I intend to keep the TipBot easily accessible, but there will be some changes adding a few steps before one can start using the XRP TipBot.

Right now, all you need to get started with the TipBot is a Twitter, Reddit or Discord account and some balance that may even already be available to you because another user already tipped you.

No point beating around the bush here: there will be mandatory KYC to start using the XRP TipBot. However, KYC will be part of a even bigger change: XRP TipBot accounts. Users will have to register one XRP TipBot account, linking their social media accounts to their one XRP TipBot account.

This will mean you can link your Twitter, Reddit and Discord profiles (even a multitude of them) to one XRP TipBot account, sharing one TipBot balance.

Depending on the user risk profile (based on the amount of XRP flowing in and out of the account) KYC will be as minimal as possible, up to a full exchange like KYC process. While I still have to get up to speed about the minimum KYC requirements, phone and email verification will definitely be part of setting up your XRP TipBot account. This will also bring mandatory (two factor) withdrawal confirmations, one of the things I wanted to add for a long time.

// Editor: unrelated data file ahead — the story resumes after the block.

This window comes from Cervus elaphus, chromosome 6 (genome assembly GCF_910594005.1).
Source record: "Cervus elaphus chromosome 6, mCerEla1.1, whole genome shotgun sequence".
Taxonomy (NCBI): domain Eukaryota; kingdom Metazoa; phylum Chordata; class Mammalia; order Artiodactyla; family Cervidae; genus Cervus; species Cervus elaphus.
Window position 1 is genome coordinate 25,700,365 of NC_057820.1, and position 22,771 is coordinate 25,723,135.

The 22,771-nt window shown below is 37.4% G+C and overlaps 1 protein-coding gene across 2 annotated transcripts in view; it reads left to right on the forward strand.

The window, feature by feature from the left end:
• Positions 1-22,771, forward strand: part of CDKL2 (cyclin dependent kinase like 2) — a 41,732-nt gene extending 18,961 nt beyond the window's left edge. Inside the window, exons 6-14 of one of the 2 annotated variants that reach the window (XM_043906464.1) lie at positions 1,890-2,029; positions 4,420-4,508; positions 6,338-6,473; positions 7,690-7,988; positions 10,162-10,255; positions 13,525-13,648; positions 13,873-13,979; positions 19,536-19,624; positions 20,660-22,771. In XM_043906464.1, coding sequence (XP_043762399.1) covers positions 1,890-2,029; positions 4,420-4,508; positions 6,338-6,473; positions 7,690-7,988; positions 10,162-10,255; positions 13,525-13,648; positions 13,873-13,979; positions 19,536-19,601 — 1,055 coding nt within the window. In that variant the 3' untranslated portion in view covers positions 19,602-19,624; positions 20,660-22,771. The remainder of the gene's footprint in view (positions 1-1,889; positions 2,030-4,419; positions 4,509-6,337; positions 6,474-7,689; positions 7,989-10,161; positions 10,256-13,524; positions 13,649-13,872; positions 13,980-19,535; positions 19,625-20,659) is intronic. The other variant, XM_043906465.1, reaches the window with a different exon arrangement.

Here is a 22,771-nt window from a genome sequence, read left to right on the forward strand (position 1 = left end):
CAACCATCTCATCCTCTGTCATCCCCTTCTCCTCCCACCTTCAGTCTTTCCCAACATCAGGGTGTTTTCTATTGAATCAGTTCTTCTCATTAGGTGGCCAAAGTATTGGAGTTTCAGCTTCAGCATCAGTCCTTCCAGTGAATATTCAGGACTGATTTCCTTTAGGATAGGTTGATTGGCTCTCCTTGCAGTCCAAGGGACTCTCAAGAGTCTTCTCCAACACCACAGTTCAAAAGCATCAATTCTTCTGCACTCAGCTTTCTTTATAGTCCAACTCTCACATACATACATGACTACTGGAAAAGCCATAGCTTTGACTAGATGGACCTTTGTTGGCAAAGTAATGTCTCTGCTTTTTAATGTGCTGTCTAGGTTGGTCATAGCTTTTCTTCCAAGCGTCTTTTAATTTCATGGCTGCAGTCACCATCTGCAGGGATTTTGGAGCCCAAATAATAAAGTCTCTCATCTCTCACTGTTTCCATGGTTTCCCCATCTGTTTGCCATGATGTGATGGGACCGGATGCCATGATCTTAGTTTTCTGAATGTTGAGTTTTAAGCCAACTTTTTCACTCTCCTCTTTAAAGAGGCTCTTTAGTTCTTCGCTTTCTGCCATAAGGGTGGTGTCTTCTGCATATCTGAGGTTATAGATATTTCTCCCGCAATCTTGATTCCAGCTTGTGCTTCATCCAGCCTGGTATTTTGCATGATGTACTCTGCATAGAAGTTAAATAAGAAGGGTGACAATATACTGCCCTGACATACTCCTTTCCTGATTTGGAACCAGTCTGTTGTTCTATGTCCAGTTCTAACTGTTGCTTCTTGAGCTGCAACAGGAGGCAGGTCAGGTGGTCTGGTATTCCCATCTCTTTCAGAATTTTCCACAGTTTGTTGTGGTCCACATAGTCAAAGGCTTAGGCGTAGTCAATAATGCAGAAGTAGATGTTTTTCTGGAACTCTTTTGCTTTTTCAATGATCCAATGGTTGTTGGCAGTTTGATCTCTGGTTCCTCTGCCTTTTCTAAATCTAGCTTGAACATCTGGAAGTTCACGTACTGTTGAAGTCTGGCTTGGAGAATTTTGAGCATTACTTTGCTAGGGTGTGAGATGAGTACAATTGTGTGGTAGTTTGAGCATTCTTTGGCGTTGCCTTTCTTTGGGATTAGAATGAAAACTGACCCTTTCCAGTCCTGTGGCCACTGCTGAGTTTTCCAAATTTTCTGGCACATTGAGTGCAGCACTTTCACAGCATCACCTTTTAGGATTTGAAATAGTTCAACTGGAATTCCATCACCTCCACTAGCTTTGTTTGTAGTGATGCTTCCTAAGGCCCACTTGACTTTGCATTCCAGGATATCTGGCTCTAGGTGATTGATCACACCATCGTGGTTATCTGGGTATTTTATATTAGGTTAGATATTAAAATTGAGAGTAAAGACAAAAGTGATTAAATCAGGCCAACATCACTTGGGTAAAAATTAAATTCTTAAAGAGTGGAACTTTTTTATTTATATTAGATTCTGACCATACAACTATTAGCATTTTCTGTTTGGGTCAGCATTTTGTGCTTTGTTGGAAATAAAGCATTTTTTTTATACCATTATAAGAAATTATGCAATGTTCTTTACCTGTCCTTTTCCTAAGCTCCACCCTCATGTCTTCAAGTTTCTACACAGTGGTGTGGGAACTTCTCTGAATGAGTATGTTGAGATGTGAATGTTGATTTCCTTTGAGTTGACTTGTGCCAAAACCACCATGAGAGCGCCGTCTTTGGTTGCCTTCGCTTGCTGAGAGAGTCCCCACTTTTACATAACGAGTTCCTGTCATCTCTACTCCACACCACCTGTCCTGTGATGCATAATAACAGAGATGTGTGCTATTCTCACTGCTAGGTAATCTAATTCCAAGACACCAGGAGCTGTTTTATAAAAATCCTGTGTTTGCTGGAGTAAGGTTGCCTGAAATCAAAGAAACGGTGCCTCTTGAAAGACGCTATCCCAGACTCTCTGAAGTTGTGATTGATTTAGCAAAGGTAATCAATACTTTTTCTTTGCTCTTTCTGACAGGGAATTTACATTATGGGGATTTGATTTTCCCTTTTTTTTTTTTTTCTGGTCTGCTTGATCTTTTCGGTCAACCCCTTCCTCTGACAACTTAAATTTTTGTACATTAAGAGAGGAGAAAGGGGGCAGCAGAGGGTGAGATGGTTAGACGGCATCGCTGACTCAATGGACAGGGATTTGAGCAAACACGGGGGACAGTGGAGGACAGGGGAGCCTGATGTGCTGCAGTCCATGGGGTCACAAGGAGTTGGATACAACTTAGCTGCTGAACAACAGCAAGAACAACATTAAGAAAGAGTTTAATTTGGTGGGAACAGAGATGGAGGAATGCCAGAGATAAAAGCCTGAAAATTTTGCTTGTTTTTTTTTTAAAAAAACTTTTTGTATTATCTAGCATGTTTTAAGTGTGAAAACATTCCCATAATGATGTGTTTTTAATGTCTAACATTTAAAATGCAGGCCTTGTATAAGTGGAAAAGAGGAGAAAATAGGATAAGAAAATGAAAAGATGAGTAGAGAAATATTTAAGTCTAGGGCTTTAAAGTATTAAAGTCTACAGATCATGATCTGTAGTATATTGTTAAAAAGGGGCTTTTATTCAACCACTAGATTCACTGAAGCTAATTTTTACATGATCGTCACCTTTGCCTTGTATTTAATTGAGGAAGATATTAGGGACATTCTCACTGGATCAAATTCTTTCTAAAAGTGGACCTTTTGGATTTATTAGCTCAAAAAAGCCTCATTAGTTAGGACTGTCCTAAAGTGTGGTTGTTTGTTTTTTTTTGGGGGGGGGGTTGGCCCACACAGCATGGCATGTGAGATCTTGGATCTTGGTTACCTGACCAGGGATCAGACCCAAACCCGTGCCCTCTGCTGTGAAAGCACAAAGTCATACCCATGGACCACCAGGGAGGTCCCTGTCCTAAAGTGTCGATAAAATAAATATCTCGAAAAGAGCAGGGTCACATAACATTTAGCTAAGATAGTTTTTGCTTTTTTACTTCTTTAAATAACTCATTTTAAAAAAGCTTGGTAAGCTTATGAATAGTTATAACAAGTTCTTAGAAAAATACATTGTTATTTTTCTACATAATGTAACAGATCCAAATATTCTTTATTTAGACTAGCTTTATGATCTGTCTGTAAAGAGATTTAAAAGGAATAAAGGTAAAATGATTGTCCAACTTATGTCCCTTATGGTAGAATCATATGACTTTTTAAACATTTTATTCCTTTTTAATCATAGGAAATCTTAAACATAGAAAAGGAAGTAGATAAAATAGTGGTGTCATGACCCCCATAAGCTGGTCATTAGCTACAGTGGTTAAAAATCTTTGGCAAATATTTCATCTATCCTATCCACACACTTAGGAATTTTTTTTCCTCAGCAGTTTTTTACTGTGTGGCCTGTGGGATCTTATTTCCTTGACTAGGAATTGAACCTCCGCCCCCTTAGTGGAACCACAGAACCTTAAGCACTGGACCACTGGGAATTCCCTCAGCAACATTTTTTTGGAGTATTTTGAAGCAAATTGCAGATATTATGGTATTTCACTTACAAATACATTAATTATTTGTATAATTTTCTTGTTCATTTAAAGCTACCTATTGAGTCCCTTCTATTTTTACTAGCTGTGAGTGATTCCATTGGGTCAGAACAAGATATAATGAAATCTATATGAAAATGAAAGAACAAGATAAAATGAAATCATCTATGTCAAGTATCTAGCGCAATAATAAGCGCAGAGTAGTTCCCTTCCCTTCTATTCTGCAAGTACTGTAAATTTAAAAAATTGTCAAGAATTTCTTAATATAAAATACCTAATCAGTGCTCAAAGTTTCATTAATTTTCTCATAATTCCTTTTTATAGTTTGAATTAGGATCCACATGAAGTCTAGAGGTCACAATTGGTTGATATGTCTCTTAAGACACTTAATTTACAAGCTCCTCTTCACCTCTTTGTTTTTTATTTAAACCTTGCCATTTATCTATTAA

A new workflow for tips to unregistered users

The ability to send XRP to Twitter, Reddit and Discord users, even before they registered a XRP TipBot account, contributed greatly to the user base growth.